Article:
“While some journalists run the psychological line that the young Ratzinger was a radical who turned into a reactionary in 1968 … there is broad general agreement among theologians that he never changed his theological spots. The ecclesial milieu changed and the culture of the West world changed, leaving him looking more conservative than radical, but the theological framework itself remained consistent.
“Joseph A. Komonchak, for example, has written that ‘from Ratzinger’s Introduction to Christianity (1968) down to the homily he delivered at his installation as Pope Benedict XVI, a distinctive and consistent approach has been visible.’
“Similarly, Lieven Boeve and Gerard Mannion have concluded that ‘Ratzinger’s theological insights have not fundamentally changed, but have demonstrated a firm internal consistency throughout more than 50 years.’
“Francis Schüssler Fiorenza, a former student of Ratzinger, remarked at the time of his election to the papacy: ‘The negative slogans are wrong … They overlook that Ratzinger has had from his early days a consistent theological vision.” (The Tablet, February 16, 2013, pp. 10-11)
It is not difficult to find many other commentaries that illustrate the same fact that Ratzinger never changed or became a conservative as many in the false-right pretend.
3. Ratzinger destroyed the mystique of the Papacy
Other progressivists cheer his decision as a decisive step to end the mystique of the Papacy and democratize the Church - to make her “more collegial,” according to the conciliar jargon.
An editorial in The Tablet reads: Benedict has “at a stroke, reduced the burden of the popular mythology surrounding the office that he has held with such grace and distinction … It will make a substantial difference to the way the office is perceived in the future, and even opens up the possibility of a fixed retirement age, perhaps 80, the retirement age for cardinals, or even 75, that for bishops. That would be a great help in choosing his successor. Some of the mystique surrounding the papacy having been diluted in this way, space may have been cleared for the next pope to revive the concept of collegiality that was never fully realized after Second Vatican II.” (Ibid., p. 2)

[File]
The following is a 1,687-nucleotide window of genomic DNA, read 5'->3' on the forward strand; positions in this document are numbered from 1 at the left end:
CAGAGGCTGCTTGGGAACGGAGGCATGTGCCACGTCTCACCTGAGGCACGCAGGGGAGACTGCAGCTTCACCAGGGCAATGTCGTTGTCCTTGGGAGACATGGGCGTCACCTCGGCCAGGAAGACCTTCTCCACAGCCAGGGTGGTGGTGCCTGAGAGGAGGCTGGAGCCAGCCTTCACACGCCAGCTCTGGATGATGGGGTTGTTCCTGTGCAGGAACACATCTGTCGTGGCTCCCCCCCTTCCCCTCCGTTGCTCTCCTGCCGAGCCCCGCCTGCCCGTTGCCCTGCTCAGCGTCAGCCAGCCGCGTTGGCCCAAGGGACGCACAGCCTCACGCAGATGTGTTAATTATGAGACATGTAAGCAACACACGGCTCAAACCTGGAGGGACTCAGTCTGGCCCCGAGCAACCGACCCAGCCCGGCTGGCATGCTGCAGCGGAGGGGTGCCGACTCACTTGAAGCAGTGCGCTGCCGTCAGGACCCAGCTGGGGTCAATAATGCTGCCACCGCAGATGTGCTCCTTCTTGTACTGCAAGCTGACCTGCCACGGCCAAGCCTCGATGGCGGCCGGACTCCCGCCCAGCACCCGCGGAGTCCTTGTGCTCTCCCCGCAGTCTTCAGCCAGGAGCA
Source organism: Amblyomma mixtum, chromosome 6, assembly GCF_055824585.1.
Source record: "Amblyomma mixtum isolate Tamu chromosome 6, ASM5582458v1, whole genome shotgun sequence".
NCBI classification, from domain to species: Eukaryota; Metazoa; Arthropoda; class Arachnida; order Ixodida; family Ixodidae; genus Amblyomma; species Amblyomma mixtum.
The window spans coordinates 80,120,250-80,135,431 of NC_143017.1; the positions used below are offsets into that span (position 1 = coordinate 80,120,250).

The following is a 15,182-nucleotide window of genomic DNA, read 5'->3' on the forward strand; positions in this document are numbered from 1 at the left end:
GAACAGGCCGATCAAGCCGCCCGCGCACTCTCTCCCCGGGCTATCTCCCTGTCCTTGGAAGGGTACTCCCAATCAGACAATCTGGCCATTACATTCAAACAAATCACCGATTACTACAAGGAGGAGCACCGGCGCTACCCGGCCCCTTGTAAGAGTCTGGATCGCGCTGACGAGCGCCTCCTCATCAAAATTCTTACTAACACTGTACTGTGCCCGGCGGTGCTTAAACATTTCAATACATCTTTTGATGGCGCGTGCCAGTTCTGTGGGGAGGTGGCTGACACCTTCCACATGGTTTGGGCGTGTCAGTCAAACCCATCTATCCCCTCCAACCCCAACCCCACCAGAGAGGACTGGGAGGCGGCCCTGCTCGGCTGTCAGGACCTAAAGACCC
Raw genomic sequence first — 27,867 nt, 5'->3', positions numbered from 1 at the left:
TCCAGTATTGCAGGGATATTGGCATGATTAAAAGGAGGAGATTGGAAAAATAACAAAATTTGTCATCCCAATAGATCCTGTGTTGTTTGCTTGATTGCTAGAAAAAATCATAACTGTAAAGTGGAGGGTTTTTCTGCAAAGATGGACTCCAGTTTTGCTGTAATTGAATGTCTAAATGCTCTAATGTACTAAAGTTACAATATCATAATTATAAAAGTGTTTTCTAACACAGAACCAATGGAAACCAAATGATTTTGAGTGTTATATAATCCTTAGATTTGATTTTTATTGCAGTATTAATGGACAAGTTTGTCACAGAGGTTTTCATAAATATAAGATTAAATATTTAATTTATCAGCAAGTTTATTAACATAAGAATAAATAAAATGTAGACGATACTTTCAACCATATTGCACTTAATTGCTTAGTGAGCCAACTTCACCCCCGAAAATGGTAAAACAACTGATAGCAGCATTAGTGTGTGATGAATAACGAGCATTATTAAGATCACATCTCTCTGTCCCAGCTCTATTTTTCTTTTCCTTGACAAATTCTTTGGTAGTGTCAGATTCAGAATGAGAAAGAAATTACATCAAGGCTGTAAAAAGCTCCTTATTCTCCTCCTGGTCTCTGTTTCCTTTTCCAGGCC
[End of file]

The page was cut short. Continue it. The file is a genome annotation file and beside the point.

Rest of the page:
Benedict XVI struck many blows against the sacrality of the Papacy & ended by trying to raze it
“Whatever the reasons, the resignation of Pope Benedict XVI has launched the Barque of Peter into uncharted waters. How clement or treacherous they are remains to be seen.” (Ibid., pp. 4-5)
Prof. Eamon Duffy of the University of Cambridge writes: His act shows “that Benedict’s understanding of the papacy is radically different not only from that of Pope Wojtyla, but of most of his 20th century predecessors.”
By his stepping down, Duffy continues, Benedict has insisted “that for the adequate discharge of the Petrine ministry both ‘strength of mind and body are necessary.’ That simple, rational and at one level unchallengeable statement is a momentous game-charger. In articulating it, Benedict has parted, tacitly but decisively, with two centuries of ultramontane spiritualization of the papal office and its responsibilities.
“From this apparently most conservative of popes comes a radical insistence that the pope is a functionary, and when he ceases to be able to discharge his functions, then, he must consider his position. … The unthinkable has now been taught, a taboo broken. In doing so, Pope Benedict has opened up liberating possibilities for his successors, who need not now fear the papacy as a sentence for life.” (Ibid., p. 7)
I offer these comments so that my conservative and traditionalist readers do not enter into a naïve nostalgia, imagining that a return to Pope Ratzinger would make things better or at least more tolerable than they are with the present “Ché Bergoglio.” Make no mistake; Pope Francis is following the precise lines sketched out by Pope Benedict…